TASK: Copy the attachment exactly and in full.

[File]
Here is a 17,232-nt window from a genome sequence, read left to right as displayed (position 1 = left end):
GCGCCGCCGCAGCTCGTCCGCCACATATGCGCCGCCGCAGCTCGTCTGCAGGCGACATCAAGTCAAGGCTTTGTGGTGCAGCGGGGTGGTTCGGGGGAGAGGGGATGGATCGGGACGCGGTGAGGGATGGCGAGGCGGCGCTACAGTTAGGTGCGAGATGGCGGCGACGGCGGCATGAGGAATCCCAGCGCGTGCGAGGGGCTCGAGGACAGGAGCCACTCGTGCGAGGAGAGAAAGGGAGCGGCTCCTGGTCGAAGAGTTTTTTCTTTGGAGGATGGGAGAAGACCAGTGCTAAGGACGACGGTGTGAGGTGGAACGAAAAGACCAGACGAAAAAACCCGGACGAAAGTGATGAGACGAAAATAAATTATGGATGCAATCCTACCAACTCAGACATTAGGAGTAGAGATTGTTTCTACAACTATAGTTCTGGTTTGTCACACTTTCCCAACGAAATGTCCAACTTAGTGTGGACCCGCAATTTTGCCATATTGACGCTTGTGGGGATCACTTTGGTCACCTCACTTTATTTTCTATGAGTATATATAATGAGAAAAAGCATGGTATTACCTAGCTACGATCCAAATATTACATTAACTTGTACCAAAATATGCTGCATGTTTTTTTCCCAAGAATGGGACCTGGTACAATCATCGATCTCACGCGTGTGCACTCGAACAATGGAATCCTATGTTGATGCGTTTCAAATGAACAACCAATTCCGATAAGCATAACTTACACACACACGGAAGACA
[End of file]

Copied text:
Here is a 17,232-nt window from a genome sequence, read left to right as displayed (position 1 = left end):
GCGCCGCCGCAGCTCGTCCGCCACATATGCGCCGCCGCAGCTCGTCTGCAGGCGACATCAAGTCAAGGCTTTGTGGTGCAGCGGGGTGGTTCGGGGGAGAGGGGATGGATCGGGACGCGGTGAGGGATGGCGAGGCGGCGCTACAGTTAGGTGCGAGATGGCGGCGACGGCGGCATGAGGAATCCCAGCGCGTGCGAGGGGCTCGAGGACAGGAGCCACTCGTGCGAGGAGAGAAAGGGAGCGGCTCCTGGTCGAAGAGTTTTTTCTTTGGAGGATGGGAGAAGACCAGTGCTAAGGACGACGGTGTGAGGTGGAACGAAAAGACCAGACGAAAAAACCCGGACGAAAGTGATGAGACGAAAATAAATTATGGATGCAATCCTACCAACTCAGACATTAGGAGTAGAGATTGTTTCTACAACTATAGTTCTGGTTTGTCACACTTTCCCAACGAAATGTCCAACTTAGTGTGGACCCGCAATTTTGCCATATTGACGCTTGTGGGGATCACTTTGGTCACCTCACTTTATTTTCTATGAGTATATATAATGAGAAAAAGCATGGTATTACCTAGCTACGATCCAAATATTACATTAACTTGTACCAAAATATGCTGCATGTTTTTTTCCCAAGAATGGGACCTGGTACAATCATCGATCTCACGCGTGTGCACTCGAACAATGGAATCCTATGTTGATGCGTTTCAAATGAACAACCAATTCCGATAAGCATAACTTACACACACACGGAAGACA